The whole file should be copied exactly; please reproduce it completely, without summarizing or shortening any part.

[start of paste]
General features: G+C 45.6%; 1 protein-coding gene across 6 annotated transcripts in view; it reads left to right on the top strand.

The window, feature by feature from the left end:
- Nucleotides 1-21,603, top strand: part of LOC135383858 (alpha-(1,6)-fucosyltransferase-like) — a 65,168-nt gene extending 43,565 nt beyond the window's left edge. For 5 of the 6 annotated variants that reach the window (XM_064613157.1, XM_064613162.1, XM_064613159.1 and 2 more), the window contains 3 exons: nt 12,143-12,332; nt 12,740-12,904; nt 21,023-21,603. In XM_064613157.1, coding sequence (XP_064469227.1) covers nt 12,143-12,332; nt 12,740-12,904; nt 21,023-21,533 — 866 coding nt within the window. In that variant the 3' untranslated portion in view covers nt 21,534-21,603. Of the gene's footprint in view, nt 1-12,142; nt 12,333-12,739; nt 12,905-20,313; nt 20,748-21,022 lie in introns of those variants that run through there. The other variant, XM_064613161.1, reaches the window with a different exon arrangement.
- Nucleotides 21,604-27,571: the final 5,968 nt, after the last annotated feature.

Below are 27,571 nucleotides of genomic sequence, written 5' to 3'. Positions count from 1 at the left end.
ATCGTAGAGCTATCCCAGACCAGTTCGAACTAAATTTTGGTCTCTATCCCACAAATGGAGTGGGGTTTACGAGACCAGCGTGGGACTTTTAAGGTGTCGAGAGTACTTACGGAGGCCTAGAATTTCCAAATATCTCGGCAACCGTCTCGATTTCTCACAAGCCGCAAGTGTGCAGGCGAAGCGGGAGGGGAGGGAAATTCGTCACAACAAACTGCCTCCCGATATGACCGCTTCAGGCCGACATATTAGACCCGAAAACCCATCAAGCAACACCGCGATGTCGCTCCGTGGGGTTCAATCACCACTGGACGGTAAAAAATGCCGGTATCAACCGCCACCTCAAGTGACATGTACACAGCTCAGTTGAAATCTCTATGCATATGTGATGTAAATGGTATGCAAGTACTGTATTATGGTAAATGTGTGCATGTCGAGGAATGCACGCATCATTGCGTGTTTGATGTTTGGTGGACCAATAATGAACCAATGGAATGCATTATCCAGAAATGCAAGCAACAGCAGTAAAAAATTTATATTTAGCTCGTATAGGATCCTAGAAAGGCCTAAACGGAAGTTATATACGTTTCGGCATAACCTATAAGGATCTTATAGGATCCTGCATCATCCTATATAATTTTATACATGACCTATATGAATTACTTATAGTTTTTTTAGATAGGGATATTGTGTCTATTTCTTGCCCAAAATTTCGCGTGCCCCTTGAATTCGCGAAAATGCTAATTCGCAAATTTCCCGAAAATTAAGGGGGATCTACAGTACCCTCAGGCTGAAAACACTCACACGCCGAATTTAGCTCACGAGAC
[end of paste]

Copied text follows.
General features: G+C 45.6%; 1 protein-coding gene across 6 annotated transcripts in view; it reads left to right on the top strand.

The window, feature by feature from the left end:
- Nucleotides 1-21,603, top strand: part of LOC135383858 (alpha-(1,6)-fucosyltransferase-like) — a 65,168-nt gene extending 43,565 nt beyond the window's left edge. For 5 of the 6 annotated variants that reach the window (XM_064613157.1, XM_064613162.1, XM_064613159.1 and 2 more), the window contains 3 exons: nt 12,143-12,332; nt 12,740-12,904; nt 21,023-21,603. In XM_064613157.1, coding sequence (XP_064469227.1) covers nt 12,143-12,332; nt 12,740-12,904; nt 21,023-21,533 — 866 coding nt within the window. In that variant the 3' untranslated portion in view covers nt 21,534-21,603. Of the gene's footprint in view, nt 1-12,142; nt 12,333-12,739; nt 12,905-20,313; nt 20,748-21,022 lie in introns of those variants that run through there. The other variant, XM_064613161.1, reaches the window with a different exon arrangement.
- Nucleotides 21,604-27,571: the final 5,968 nt, after the last annotated feature.

Below are 27,571 nucleotides of genomic sequence, written 5' to 3'. Positions count from 1 at the left end.
ATCGTAGAGCTATCCCAGACCAGTTCGAACTAAATTTTGGTCTCTATCCCACAAATGGAGTGGGGTTTACGAGACCAGCGTGGGACTTTTAAGGTGTCGAGAGTACTTACGGAGGCCTAGAATTTCCAAATATCTCGGCAACCGTCTCGATTTCTCACAAGCCGCAAGTGTGCAGGCGAAGCGGGAGGGGAGGGAAATTCGTCACAACAAACTGCCTCCCGATATGACCGCTTCAGGCCGACATATTAGACCCGAAAACCCATCAAGCAACACCGCGATGTCGCTCCGTGGGGTTCAATCACCACTGGACGGTAAAAAATGCCGGTATCAACCGCCACCTCAAGTGACATGTACACAGCTCAGTTGAAATCTCTATGCATATGTGATGTAAATGGTATGCAAGTACTGTATTATGGTAAATGTGTGCATGTCGAGGAATGCACGCATCATTGCGTGTTTGATGTTTGGTGGACCAATAATGAACCAATGGAATGCATTATCCAGAAATGCAAGCAACAGCAGTAAAAAATTTATATTTAGCTCGTATAGGATCCTAGAAAGGCCTAAACGGAAGTTATATACGTTTCGGCATAACCTATAAGGATCTTATAGGATCCTGCATCATCCTATATAATTTTATACATGACCTATATGAATTACTTATAGTTTTTTTAGATAGGGATATTGTGTCTATTTCTTGCCCAAAATTTCGCGTGCCCCTTGAATTCGCGAAAATGCTAATTCGCAAATTTCCCGAAAATTAAGGGGGATCTACAGTACCCTCAGGCTGAAAACACTCACACGCCGAATTTAGCTCACGAGAC